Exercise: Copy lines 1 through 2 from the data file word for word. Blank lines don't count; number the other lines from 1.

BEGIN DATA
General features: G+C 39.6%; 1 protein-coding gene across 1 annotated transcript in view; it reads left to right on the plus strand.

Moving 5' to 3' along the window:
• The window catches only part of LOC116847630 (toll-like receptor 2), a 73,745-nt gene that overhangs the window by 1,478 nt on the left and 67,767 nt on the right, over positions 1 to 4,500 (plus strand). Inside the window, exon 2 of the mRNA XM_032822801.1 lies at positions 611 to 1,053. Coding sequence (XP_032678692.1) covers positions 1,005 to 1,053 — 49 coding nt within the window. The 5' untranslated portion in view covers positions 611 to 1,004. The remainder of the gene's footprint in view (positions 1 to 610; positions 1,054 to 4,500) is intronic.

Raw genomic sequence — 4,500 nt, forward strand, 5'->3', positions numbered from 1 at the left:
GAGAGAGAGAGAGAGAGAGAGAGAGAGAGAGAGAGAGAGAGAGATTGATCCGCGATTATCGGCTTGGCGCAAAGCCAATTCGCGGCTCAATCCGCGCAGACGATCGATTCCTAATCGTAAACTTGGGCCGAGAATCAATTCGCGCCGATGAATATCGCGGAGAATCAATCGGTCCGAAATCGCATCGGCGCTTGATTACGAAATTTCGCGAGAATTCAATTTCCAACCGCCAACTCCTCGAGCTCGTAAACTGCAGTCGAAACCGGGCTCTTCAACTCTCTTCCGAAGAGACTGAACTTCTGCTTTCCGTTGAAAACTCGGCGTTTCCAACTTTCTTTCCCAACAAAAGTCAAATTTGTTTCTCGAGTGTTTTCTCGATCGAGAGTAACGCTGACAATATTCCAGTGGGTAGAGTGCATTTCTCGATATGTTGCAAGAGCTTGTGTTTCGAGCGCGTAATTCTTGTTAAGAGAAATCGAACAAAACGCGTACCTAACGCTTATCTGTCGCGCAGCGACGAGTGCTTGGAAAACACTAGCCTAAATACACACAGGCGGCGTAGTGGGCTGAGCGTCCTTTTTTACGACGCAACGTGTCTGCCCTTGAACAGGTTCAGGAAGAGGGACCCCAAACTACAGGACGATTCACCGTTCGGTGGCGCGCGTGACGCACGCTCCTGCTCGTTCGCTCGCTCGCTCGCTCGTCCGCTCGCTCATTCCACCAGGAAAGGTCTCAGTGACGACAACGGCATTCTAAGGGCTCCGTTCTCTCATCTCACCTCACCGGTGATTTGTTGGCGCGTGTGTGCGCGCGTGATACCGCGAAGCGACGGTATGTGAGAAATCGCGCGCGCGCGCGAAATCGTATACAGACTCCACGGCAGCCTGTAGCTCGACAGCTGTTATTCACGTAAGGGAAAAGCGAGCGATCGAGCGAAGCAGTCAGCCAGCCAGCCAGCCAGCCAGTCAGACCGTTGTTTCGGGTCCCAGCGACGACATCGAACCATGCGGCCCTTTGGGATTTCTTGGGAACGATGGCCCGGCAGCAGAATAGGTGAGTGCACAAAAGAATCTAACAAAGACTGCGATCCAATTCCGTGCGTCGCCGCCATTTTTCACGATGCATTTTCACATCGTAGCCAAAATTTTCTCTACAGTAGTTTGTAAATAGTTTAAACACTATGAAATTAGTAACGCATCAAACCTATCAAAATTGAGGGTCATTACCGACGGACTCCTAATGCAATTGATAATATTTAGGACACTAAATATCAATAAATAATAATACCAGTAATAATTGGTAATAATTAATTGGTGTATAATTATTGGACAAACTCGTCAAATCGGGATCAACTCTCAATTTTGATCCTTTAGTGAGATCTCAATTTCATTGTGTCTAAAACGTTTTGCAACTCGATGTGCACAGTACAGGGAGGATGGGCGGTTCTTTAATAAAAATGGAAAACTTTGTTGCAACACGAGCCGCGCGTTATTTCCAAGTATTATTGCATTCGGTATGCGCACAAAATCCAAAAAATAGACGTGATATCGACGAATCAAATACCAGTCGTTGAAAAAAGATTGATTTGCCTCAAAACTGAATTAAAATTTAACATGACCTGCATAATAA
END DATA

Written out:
General features: G+C 39.6%; 1 protein-coding gene across 1 annotated transcript in view; it reads left to right on the plus strand.

Moving 5' to 3' along the window: